Five most influential Packers in my life

By Chris Havel

Special to Event USA

This week it’s the non-Hall of Fame Packers – next week, it’s Favre, Starr, etc.

GREEN BAY, Wis. – What with the COVID-19 pandemic, George Floyd’s murder and a rather reflective mood permeating our nation, I thought it might be a good time to look back at my time in Green Bay.

I arrived in August of 1991 as the Press-Gazette’s Packers beat writer. Since then, so many people have had a great impact on my career, which includes my thoughts on football and life.

Here are five of the most influential Packers on my life:

** Johnnie Gray

The undrafted free safety played nine seasons for the Packers. He had 22 career interceptions and ranks among the team’s all-time leading punt returners. Mostly, Johnnie was noted for being a tremendous leader, tough-as-leather player and big-time hitter.

I grew up admiring Gray, one of the Packers’ few bona fide stars in the late 1970s and early 1980s.

Then, I had the opportunity to co-host the radio show “Sports Line” on The FAN with him for eighth seasons. Johnnie worked at Syble Hopp School during the day, and would co-host the show in the afternoon.

It was a great education about football and life.

Johnnie’s passion for both was unwavering.

Perhaps the most fun was co-hosting the show at Favre’s Steakhouse on Friday afternoons before home games. The place would be empty at the 4 o’clock start of the show, but by its close at 6 p.m. it was packed.

We’d share drinks, laughs and meals.

Meantime, Brett Favre and the Packers were the NFL’s darlings.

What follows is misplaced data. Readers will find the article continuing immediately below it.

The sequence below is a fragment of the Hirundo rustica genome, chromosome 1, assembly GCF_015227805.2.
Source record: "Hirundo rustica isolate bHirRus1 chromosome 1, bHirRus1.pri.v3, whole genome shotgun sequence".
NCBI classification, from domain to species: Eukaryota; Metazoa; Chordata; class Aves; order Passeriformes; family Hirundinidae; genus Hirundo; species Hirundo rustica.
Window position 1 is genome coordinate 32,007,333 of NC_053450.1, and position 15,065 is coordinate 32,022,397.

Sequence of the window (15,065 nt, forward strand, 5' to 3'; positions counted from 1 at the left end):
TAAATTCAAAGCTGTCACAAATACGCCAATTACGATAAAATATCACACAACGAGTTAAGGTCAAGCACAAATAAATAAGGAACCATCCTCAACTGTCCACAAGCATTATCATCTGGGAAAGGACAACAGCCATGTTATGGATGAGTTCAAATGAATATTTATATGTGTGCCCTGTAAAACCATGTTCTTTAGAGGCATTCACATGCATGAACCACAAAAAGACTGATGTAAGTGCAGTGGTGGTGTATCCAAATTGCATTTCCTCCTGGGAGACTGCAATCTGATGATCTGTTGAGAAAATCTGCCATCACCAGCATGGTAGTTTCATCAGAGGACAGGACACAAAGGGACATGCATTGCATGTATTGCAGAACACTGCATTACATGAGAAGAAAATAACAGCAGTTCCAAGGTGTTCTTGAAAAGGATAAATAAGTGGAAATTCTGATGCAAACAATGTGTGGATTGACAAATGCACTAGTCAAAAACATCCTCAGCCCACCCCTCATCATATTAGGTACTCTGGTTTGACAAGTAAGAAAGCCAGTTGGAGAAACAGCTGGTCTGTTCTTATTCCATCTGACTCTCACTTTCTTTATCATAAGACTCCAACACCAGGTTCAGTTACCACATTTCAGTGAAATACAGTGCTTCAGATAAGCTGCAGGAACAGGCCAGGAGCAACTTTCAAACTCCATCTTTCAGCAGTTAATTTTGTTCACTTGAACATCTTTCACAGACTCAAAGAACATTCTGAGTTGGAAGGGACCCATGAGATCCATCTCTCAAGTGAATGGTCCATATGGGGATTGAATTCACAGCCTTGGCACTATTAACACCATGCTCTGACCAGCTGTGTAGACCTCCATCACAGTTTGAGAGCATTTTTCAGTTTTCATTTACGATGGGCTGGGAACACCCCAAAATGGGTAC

It doesn’t get much better than that run in the 1990s and beyond. It was a pleasure sharing the ride with Johnnie Gray.

** Fred “Fuzzy” Thurston

The very name conjures images of the Ice Bowl, Green Bay’s great offensive line of the 1960s and the legendary Packer sweep.
Fuzzy was a larger-than-life character that was impossible to dislike.

I met Fuzzy almost upon my arrival in Green Bay in 1991. The Press-Gazette sent me to do an article on the upcoming season – my first as the Packers’ beat writer – and an interview with Thurston was a natural.

That conversation struck up a decades-long friendship.

Fuzzy was my contact with the Glory Years Packers. If I was good enough for Fuzzy, they reasoned, I was good enough for them. Fuzzy opened up a lot of doors for me, including his and Sue’s while working on a project. For that I’ll be eternally grateful.

One of my best road trips was with Fuzzy to his hometown of Altoona. Undoubtedly the greatest Railroader of all-time, Fuzzy remained a hero in the small northwest Wisconsin town a stone’s throw from Eau Claire.

It was like being given a tour by the town’s mayor.

Fuzzy was affable as can be.

Most of all, we talked football. We hit everything from his days before arriving in Green Bay to his thoughts on being a perennial underdog. Fuzzy didn’t mind. He just always seemed grateful to play the part of former Packer and congenial host.

** Sean Jones and Gilbert Brown

The Packers’ defensive line of the 1990s ranks among the NFL’s all-time greatest. Reggie White, Gilbert Brown, Santana Dotson and Sean Jones were massive, powerful men that imposed their will.

Brown was the least approachable of the group. He would sit at his locker after games with a scowl – win or lose – that gave the impression it was best to leave him alone.